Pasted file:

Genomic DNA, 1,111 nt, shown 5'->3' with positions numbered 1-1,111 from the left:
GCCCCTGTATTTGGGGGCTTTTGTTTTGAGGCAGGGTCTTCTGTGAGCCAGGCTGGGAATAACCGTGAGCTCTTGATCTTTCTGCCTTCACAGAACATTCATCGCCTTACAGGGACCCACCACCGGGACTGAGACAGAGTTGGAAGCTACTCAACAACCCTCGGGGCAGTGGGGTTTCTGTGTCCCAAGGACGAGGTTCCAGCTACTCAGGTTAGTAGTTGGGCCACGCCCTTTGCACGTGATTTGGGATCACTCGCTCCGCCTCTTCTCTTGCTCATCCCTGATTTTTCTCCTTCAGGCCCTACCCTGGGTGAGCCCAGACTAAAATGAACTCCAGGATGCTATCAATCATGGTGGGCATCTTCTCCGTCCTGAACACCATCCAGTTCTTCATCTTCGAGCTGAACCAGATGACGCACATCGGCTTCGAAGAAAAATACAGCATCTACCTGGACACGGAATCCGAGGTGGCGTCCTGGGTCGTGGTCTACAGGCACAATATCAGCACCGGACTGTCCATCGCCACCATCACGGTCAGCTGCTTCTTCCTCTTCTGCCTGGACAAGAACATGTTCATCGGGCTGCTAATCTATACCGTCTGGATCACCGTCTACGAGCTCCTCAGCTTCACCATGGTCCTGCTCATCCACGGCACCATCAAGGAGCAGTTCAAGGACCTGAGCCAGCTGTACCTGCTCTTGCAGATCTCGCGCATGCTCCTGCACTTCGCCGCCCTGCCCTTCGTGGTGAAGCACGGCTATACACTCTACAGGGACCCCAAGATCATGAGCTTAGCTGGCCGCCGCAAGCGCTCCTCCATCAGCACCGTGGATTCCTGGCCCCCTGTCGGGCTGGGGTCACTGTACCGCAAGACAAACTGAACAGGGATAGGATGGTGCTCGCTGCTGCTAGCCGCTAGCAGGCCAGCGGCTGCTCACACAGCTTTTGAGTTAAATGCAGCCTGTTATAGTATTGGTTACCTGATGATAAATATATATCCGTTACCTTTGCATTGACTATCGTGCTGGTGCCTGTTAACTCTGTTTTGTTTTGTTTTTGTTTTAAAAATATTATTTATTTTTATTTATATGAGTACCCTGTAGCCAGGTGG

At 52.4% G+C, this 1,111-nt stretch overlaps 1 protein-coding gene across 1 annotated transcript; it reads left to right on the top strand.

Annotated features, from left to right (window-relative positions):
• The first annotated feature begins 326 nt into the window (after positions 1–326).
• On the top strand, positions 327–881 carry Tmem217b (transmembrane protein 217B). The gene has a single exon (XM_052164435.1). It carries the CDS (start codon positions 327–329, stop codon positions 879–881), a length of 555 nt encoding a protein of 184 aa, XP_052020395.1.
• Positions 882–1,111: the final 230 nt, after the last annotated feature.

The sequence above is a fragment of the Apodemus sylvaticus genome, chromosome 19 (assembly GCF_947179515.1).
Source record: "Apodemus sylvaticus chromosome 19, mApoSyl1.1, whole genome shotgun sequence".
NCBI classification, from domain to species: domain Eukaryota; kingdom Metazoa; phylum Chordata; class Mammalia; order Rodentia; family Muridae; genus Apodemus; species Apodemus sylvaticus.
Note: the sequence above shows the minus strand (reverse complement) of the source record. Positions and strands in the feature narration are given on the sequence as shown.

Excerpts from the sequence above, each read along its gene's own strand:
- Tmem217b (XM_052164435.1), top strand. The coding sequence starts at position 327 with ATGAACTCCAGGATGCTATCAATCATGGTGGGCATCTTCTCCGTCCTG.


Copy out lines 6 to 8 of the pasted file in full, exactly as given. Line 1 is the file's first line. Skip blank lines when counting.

• On the top strand, positions 327–881 carry Tmem217b (transmembrane protein 217B). The gene has a single exon (XM_052164435.1). It carries the CDS (start codon positions 327–329, stop codon positions 879–881), a length of 555 nt encoding a protein of 184 aa, XP_052020395.1.
• Positions 882–1,111: the final 230 nt, after the last annotated feature.

The sequence above is a fragment of the Apodemus sylvaticus genome, chromosome 19 (assembly GCF_947179515.1).